Anyway, it is time to let dead fish float down stream, and start a new topic. As you have probably guessed from the title, I will now be talking about ferrets. At first I will give a basic outline, in case anyone reading this might be interested in raising their own ferrets. But after that's all over with I will begin discussing raising my own two ferrets, different experiences I have with them, and why I love ferrets so much. I am also more than willing to do a Q&A session or two, and I'm always more than happy to answer questions left in the comment area. I love ferrets, but that doesn't mean all of you will end up liking them too, and that's fine. Ferrets aren't for everyone, but maybe you just don't know enough about them. This might just change your mind. Well, let's get started then!
First off, as I said, I'm going to give an introduction to ferrets. That includes a short history and tackling some of the common misconceptions.
The first boring fact is their Latin name, which is
crepuscular which means they sleep 14-18 hours a day, and are usually most active early morning or late evening. However, most ferrets will adapt their activity time to whenever their owners are awake and active. For example, I usually don't wake up until 8am or so, long after early morning sunrise when they are normally active. And after just a few weeks of having them, they began to wake up with me. And between having dinner and going to bed is when they are active in the evening.
And now with that over with, I will go into some common misconceptions. First off, and by far the biggest and most common one is that ferrets stink. That is about as wrong as you can get! It is true that They are a distant relative of the skunk, and they are born with must glands, but they are removed when they are very young. Ferrets do have a rather distinct smell, but it's no different from a dog or cat having a distinct smell. You can also, and it is highly recommended by veterinarians, give your ferret a bath once a week or so, and there are several products out on the market available at most pet stores where ferrets are sold, that you can spray on your ferrets to give them a fresh smell. Personally I've never had any problems with my ferrets smelling bad, I just bathe them once a week and I don't even use the ferret spray I've got.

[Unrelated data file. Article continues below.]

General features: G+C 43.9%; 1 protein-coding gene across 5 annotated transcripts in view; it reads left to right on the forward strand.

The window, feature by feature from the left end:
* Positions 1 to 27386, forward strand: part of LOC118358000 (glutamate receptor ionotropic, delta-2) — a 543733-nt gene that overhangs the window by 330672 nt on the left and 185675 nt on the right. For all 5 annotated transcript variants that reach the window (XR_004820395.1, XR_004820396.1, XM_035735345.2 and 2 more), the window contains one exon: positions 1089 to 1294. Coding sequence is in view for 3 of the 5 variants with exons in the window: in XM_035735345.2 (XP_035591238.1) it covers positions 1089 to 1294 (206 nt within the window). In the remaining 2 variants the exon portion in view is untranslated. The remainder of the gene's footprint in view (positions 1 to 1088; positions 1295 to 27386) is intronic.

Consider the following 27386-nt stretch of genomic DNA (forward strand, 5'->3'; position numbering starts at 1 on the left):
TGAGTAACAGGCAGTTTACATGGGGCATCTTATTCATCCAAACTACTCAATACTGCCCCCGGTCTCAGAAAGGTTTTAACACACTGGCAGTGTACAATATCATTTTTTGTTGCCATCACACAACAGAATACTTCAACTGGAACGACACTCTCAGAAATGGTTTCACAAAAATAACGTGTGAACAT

Common misconception # 2 is that ferrets are bad for the environment and can destroy entire ecosystems. Wrong again! And in fact, it is because of this reason that they are still illegal to own in California and most parts of Australia and New Zealand. The fact is they are burrowers by nature, and they love to dig holes, but they aren't pets you just let loose outside for hours at a time. I am considering building a large structure for them in my back yard with plenty of dirt to dig in, but it will basically be a very large cube so they can't tunnel their way out. And I'm sure that pit bull owners feel the same way with the stereotype that they are vicious dogs. It's true in the cases with the irresponsible own, and they seem to ruin it for the rest of us.
Well I'm down off of my soap box now, and I'm going to stop here.
I will finish off with a picture of my own two ferrets, Scott on the left and Logan on the right. They are my little bundles of joy, and we will go into more detail on that next time. So until then, bye for now!